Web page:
When reaching the top of the charts, you can see some bands slowly coming to their own with each passing album. As they get more seasoned as writers, you can hear them slowly honing their sound until they actually hit on something that's going to set the world on fire. And then there's the records that completely knock you on your ass when you hear them for the first time.
By the standards of these bands, these records came out of nowhere and became classics, with songs that could stand alongside some of the greatest in music history. This isn't just from up and comers either. While there's the occasional debut record that sounds like nothing else in existence, there are also those few artists that pull a complete 180 and give you something that's a lot different than where you thought they were going.
In the case of these albums though, that's not a bad thing at all, as each of these musicians are more than competent going for a sound that's out of their wheelhouse. If anything, these records are just a testament to the unruliness that happens in the music world. There aren't really that many rules in pop music, and every now and again there's that one crazy idea that's just crazy enough to win over the masses.
10. Young Americans - David Bowie
For most of David Bowie's albums, fans pretty much know to expect the unexpected. Ever since the '70s, his electrifying stage presence as the Starman made him one of the biggest stars in the world, with one glorious rocker after another on tracks like Rebel Rebel and The Jean Genie. So now that you've conquered the world with some of the most theatrical songs of your career, the next logical step would have to be....blue eyed soul.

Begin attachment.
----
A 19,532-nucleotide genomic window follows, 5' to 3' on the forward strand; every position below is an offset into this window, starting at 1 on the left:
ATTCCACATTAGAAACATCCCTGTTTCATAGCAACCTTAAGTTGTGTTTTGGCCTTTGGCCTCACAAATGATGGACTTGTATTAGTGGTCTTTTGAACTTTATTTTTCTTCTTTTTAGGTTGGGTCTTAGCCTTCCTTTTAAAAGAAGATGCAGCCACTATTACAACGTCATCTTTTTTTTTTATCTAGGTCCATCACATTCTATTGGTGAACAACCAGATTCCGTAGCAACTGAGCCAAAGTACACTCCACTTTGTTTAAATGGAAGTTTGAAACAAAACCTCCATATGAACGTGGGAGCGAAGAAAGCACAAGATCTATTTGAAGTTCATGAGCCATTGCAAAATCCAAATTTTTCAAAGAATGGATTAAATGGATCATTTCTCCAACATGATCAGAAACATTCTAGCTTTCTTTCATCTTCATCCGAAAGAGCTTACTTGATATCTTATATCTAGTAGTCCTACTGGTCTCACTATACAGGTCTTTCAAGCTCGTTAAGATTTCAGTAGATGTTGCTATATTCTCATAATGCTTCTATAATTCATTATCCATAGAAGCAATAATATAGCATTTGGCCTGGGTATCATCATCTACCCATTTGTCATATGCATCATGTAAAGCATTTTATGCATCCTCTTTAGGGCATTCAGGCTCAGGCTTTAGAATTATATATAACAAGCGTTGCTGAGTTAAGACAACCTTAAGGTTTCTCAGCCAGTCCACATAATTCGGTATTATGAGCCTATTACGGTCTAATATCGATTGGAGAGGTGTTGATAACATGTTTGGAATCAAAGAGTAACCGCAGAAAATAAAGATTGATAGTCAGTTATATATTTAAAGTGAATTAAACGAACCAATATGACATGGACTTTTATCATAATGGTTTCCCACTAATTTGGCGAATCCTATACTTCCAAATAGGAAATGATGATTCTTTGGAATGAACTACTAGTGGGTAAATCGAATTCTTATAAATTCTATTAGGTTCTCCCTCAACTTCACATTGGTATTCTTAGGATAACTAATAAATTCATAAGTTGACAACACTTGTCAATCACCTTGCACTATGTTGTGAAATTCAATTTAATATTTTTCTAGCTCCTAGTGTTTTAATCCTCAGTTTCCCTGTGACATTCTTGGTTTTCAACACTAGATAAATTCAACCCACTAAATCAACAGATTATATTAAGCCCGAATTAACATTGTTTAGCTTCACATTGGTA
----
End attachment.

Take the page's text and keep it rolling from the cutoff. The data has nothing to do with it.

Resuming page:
After making Diamond Dogs and practically being able to write glam rock bangers in his sleep, David found himself getting immersed in the sounds of Philly soul music, using Young Americans as an outlet to get out this side of his sound. And this isn't just some style that's he's trying on for good measure. For most of these tracks like Young Americans and Fascination, Bowie really wears his influences on his sleeve and calling on the best of the best to help him realize it, even bringing in soon to be superstar Luther Vandross to sing on some of the album.
Then again, Bowie wasn't meant to stay in this style for that long, as evidenced by the next album being a step into the complete opposite direction with the sounds of krautrock. On the last track Fame though, Bowie already seemed to know that his time flirting with Philly soul was only a stopping point in between some new ideas. Compared to the other career shifts that you see in the world of pop music, Young Americans practically reads like a love letter to the kind of music that Bowie loved back in the day.